In Jesus’ day (as in ours, though to a lesser degree), people associated sickness with sin. People believed that if you sinned, one way God might punish you is by sending a sickness upon you. Therefore, if a person got sick, this was taken as an indication that the person had sinned and God was punishing them.
One of the reasons, therefore, that Jesus went around “casting out demons” was to turn this religious lie on its head. Jesus wanted to show that God didn’t punish sinners with demon possession, nor was demon possession an indication of God’s punishment or of that person’s sinfulness. The so-called “demon possessed” person was just as loved and accepted by God as anyone else.
Furthermore, what Jesus wanted to reveal was that the most demonic thing about demon possession was not the demon possession itself, but was the diagnosis of demon possession. To diagnose someone as “possessed by a demon” is to diagnose them as being outside the grace of God, underserving of His love, care, and protection, and as having been so sinful as to incur one of His greatest punishments.
But to show us that God does not send demons and that God does not punish sin, Jesus “cast out demons.” When God is truly at work, it is not to punish someone with demons or accuse them of having a demon, but to rescue, deliver, and free people from such hopeless and condemning accusations.
So to accuse someone of having a demon or of being possessed by a demon is to remove a person from the sphere of God’s grace and love, and lock them in a prison of shame, fear, and darkness, which is demonic. Therefore, to keep from glorifying Satan, we must never accuse someone of being demon possessed.
In fact, this accusatory spirit — for which we Christians are often known — is the fourth way we Christians worship and glorify Satan.
4. We Engage in Satanic Accusations
The word “devil” in Greek is diabolos. It is built upon the Greek words dia, meaning across, and bollo, meaning to cast or throw. The devil is one who casts or throws across something. In the various contexts of diabolos, it refers to one who maligns, slanders, or sows discord and division.
The word “satan” is similar. “Satan” is a Hebrew word (the Greek is satanas), and it means “accuser.”
Both of these meanings are clearly seen in nearly every passage in Scripture where Satan, or the devil, is described. He accuses God of withholding something good from Adam and Eve (Genesis 3), and he accuses God of showing favoritism to Job (Job 1). In Luke 4 and Matthew 4, he accuses, challenges, and questions the mission and purpose of Jesus. The New Testament refers to him as the “accuser of the brethren” (Rev 12:10).
While God only loves, forgives, and accepts, Satan only judges, accuses, and condemns.
So when we Christians judge, accuse, and condemn others, whose example are we following? Are we more like God or more like Satan?
When we demonize our enemies so we can condemn them, we mimic Satan rather than God.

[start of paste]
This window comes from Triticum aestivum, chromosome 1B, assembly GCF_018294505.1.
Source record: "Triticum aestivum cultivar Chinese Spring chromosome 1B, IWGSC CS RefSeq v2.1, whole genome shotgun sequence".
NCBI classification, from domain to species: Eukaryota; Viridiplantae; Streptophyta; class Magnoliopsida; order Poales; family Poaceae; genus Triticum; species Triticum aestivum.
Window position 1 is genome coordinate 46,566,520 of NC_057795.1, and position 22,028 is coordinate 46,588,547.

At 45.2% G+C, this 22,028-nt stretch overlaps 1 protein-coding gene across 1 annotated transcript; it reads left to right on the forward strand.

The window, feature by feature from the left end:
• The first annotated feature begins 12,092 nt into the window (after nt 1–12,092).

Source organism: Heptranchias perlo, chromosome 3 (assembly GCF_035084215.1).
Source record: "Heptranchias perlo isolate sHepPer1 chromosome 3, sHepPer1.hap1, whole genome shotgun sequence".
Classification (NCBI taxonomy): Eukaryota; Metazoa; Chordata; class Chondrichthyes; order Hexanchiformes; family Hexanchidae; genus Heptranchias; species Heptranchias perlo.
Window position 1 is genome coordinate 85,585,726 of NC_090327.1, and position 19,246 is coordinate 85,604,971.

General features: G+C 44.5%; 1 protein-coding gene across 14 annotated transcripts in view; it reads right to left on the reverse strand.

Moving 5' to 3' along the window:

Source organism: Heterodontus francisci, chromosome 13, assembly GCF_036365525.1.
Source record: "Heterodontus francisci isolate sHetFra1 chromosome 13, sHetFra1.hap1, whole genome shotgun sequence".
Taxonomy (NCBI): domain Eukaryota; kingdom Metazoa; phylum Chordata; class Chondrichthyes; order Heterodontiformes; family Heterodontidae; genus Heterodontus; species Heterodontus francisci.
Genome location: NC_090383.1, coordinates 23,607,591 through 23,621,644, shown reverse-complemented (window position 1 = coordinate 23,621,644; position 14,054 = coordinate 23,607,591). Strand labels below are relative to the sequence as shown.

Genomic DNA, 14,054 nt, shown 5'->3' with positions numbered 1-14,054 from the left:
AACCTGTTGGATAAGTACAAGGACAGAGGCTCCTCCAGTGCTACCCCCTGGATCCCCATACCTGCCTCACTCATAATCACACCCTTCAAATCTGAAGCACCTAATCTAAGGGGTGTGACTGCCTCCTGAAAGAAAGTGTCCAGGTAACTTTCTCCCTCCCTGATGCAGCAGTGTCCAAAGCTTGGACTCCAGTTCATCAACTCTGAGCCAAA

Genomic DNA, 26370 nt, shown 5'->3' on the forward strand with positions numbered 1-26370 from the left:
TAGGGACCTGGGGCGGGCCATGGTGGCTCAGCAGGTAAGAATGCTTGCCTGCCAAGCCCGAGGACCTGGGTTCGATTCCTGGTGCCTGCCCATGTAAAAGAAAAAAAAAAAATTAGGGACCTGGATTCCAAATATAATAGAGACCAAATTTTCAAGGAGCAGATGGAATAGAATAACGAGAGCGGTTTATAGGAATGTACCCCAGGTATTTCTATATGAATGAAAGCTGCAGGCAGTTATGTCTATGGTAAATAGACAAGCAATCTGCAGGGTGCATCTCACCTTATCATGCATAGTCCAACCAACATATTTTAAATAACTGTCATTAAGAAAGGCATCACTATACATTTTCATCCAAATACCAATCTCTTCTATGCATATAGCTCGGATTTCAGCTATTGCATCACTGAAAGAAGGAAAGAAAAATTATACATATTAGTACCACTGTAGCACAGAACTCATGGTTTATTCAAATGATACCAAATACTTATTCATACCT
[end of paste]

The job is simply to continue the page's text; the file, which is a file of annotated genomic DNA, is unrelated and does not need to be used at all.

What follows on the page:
When we accuse and condemn those who we think are “sinners,” we mimic Satan rather than God.
When we sit in judgment on others, because they believe something different or behave in ways we think are wrong, we mimic Satan rather than God.
If we were to mimic God, we would love unconditionally, forgive infinitely, and accept unreservedly.
But by mimicking Satan, we worship and glorify him instead.
And this judgmental, condemning, accusing attitude leads to the fifth and greatest way we worship Satan.
5. We Commit Satanic Violence
The most Satanic thing Christians do, however, is committing violence in the name of God.
If one person murders another, this is evil.
But it is infinitely more evil when one person murders another in the name of Jesus Christ.
The same goes for war, vengeance, lust, greed, gossip, slander, and any other thing that is contrary to the character and nature of God.
When Christians go to war against their enemies in the name of Jesus Christ, we are not worshipping the God who told us to love our enemies, but are worshipping the demonic being who loves nothing more than to get us to do his bidding while blaming it on God.
We commit adultery because “God wants us to be happy.” We retaliate against our selfish neighbor because “God wants us to stand up for what is right.” We become rich on the backs of the poor because “God wants us to be wealthy.” We tell lies about others because “God wants us to share prayer requests.”
And on and on it goes.
Satan, having failed to become like God, tries to get God to become like him. And though God will never fall into such a trap, we who worship God have made God into Satan by doing what Satan wants while attributing it to God.
The most blatant way we do this is by committing violence against our enemies and claiming that it was divinely sanctioned, that God wants our enemies dead as much as we do.
While it is the thief who comes to steal, kill, and destroy, God gives generously to all, grants life to those in the shadow of death, and mends broken lives and damaged souls. If we are going to follow God, we will do what God does — even (especially!) for our enemies.
The Glorification of Satan
I know that this post will be somewhat controversial, but I believe that if the church is ever going to rise up and reveal to people the outrageous love of God, we must begin by jettisoning everything that looks like Satan.
I have suggested five ways we can do this above. Do you have anything to add?